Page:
Baseline angiographic characteristics are shown in Table 2. Angiographic follow-up at six months was achieved in 28 patients (30 lesions) (Figure 2). Serial angiographic analyses at baseline, post procedure, and six-month follow-up (n=30 lesions) are presented in Table 3. At six months, the mean in-stent late loss, in-stent percentage diameter stenosis, and the frequency of binary angiographic restenosis were 0.91±0.45 mm, 36.0±18.1%, and 23.3%, respectively. Figure 3 demonstrates the cumulative frequency of MLDs immediately after the index procedure and at six-month follow-up, and in-stent LLL.

Figure 2. Study flow chart.

Figure 3. Cumulative frequency distribution curves of minimal luminal diameter at post procedure (pale grey line) and at six-month follow-up (dark grey line), and of in-stent late lumen loss at six months (red line).


At six months, OCT evaluation was performed in 26 patients (27 lesions). The results of paired OCT at baseline and six-month follow-up are tabulated in Table 4. The six-month mean neointimal thickness was 348±116 µm with % NVO of 39.4±14.4%. The percentage of covered struts was 99.5±1.5% with a healing score of 4.3±13.9. ISA at baseline was reported in 13.9±11.8% of the analysed struts, and that percentage was reduced to 0.3±1.0% at six months. There was no late acquired incomplete apposition.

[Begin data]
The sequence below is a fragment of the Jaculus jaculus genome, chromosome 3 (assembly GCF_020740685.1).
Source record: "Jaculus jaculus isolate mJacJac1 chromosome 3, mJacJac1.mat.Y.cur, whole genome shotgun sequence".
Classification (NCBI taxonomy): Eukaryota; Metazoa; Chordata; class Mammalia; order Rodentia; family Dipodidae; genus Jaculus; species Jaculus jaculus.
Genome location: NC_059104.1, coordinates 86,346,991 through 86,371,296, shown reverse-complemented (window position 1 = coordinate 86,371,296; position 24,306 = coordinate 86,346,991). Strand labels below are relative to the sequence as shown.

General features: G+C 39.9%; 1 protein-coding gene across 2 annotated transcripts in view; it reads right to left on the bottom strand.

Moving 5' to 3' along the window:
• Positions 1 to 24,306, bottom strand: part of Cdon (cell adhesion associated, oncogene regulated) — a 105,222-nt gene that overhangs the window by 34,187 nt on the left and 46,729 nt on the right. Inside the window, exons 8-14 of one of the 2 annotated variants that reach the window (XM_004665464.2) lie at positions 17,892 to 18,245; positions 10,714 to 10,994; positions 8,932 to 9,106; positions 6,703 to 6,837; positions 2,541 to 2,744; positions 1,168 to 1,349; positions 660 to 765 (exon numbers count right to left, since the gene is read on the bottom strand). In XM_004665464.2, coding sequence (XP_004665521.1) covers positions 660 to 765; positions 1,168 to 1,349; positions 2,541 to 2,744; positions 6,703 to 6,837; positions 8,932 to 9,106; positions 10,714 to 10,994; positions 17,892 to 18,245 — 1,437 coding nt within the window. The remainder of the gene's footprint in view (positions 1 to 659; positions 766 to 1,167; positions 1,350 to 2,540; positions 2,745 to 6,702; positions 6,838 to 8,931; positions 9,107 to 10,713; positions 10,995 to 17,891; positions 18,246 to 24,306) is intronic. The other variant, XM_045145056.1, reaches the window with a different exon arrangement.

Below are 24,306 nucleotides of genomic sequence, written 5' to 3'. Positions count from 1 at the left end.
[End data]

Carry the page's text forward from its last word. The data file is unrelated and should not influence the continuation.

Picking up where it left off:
The mean strut embedment depth was 70.4±28.4 µm after stent implantation. The embedment depth was deepest in the middle segment, followed by the proximal and distal segments, respectively (Table 5). The neointimal thickness, neointimal area and neointimal volume were also numerically highest in the middle segment; however, there were no statistically significant differences between the proximal and distal segment. There was a moderate positive correlation between neointimal area, thickness and neointimal volume and embedment depth: r=0.320, p=0.005, r=0.424, p<0.001, and r=0.374, p=0.001, respectively (Figure 4, Figure 5).